The UK's top 5 natural wonders to visit
WHO says you have to go abroad this summer? You can appreciate nature if you visit some of the greatest sights right here in the UK. Here's GB Mag's list of the top five must-see natural wonders!
1) The Needles, Isle of Wight, England
These huge stacks of chalk rock may not seem like much but The Needles are one of Britain’s most famous coastal landmarks, attracting thousands of tourists each year to see them. They lie off the most westerly point of the island and can best be seen from the Needles Old Battery, a fort constructed during the Victorian era to protect against the threat of invasion from France. You can make a day out of it by paying a visit to the Needles Park at Alum Bay, which offers a range of attractions including fair rides, boat trips and open top bus tours. Alternatively, you can take a ride on one of the chairlifts, which takes you straight down to view the Needles in all of their glory.
How to get there: Take a Hovertravel ferry to the Isle of Wight before catching a bus or driving to the Needles Park.
2) Fingal’s Cave, Isle of Staffa, Scotland
Sir Walter Scott once said that this mysterious sea cave on the uninhabited island of Staffa ‘baffles all description’, and he’s certainly not wrong. Part of a Natural Nature Reserve in the Inner Hebrides of Scotland, the cave’s sheer size, its spectacular structure and its many strange sounds have inspired writers and artists from all over the world, including world-renowned composer Felix Mendelssohn. This rocky haven promises to astound all who come to see it, so don’t miss out!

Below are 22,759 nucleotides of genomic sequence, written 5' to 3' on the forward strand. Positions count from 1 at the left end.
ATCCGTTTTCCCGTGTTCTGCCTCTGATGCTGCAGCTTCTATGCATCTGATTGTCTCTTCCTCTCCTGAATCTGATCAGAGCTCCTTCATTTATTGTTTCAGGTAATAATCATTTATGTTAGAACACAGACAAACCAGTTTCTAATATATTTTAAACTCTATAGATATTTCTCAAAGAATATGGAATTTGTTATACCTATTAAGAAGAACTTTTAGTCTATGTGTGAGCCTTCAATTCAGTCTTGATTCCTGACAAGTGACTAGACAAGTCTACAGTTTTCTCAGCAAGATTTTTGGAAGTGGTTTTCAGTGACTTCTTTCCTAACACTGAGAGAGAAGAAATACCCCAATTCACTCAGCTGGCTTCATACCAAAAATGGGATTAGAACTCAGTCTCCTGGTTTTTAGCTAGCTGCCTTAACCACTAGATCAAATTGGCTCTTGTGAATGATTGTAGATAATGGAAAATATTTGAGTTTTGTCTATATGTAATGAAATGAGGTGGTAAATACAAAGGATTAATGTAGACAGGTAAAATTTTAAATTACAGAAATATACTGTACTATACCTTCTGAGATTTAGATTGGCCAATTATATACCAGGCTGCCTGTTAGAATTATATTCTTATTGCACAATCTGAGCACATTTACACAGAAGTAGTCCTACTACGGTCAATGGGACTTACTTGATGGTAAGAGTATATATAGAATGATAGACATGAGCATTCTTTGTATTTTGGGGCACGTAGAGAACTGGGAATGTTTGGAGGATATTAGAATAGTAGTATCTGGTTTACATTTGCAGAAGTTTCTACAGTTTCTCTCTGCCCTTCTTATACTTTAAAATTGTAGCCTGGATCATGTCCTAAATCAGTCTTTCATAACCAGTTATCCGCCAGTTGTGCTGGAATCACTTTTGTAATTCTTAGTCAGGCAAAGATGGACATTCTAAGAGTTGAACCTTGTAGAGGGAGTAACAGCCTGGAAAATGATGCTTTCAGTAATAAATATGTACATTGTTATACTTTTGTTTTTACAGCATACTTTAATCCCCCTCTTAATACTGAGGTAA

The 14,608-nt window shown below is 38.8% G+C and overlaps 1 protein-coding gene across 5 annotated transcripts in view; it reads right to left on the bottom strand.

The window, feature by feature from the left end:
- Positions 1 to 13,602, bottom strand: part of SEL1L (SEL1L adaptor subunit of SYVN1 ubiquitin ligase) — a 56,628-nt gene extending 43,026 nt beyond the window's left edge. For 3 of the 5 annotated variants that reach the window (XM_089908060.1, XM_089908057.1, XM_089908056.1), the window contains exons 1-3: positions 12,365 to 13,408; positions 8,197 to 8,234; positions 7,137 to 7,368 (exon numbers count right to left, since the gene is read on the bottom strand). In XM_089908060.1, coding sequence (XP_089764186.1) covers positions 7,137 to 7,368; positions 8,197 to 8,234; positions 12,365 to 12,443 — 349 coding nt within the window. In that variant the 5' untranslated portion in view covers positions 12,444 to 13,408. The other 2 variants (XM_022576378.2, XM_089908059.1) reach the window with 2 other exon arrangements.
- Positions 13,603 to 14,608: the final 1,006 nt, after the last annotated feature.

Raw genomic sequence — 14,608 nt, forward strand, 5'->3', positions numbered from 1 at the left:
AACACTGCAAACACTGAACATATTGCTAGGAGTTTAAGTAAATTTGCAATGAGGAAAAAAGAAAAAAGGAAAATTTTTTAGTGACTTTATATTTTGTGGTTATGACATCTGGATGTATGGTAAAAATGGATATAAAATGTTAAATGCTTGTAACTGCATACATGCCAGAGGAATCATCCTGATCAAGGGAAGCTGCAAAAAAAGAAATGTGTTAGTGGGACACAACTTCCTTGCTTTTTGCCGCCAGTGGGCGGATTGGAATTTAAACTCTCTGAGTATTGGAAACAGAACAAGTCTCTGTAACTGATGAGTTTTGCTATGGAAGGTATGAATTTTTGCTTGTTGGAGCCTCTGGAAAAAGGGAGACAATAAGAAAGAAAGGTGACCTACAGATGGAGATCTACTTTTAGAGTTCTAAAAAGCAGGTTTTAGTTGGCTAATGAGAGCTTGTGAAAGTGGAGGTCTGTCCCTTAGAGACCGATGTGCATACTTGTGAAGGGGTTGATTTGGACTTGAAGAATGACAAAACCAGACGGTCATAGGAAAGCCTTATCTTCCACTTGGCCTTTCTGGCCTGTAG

How to get there: Several companies arrange daily boat tours to the Isle of Staffa and Fingal’s Cave from the mainland (Fionnphort, Mull and Iona).
3) Giant’s Causeway, Northern Ireland
With the North Atlantic Ocean on one side and the terrifying basalt cliffs on the other, Gaint’s Causeway rests on the coast of Country Antrim and is one of Northern Ireland’s most dramatic landscapes. Made up of around 40,000 black columns that rise out of the sea, legend has it that giants used to roam the area. Now a UNESCO World Heritage Site, the area is revered by both locals and tourists, and continues to fascinate geologists from around the globe.
How to get there: Travel to Belfast, where there are frequent day trips to the causeway. Tours will pick you up from any city centre hotel.
4) Pistyll Rhaeadr, Powys, Wales
Situated in the Berwyn Mountains, this is purported to be the tallest waterfall in Wales. Escape the hustle and bustle of city life and visit this enchanting natural sight, where you can take walks from the bottom to the top of the falls, or simply marvel at the 240foot wonder from the greenery below. Make sure to visit the Tan-y-Pistyll afterwards for a spot of tea and a hearty meal!
How to get there: Drive to the village of Llanrhaedr-ym-Mochnant, find signs for Waterfall St and follow the road for four miles.
5) Scafell Pike, Lake District, England
Slap bang in the middle of the Lake District is England’s highest peak. At more than 3000 feet, the best thing to do is take your most sturdy walking shoes, rise to the challenge and climb to the top for some seriously stunning views. Like Fingal’s cave, the view has struck wonder into the hearts of many writers including the likes of Samuel Taylor Coleridge and William Wordsworth. If you’re a true fan of the outdoors, Scafell Pike is not one to be missed!
How to get there: Driving is the best option. For road directions, go onto a route planner and enter the postcode CA20 1EX for Seathwaite and CA12 5XJ for Wasdale. When you arrive, you will be close to the start of the walk.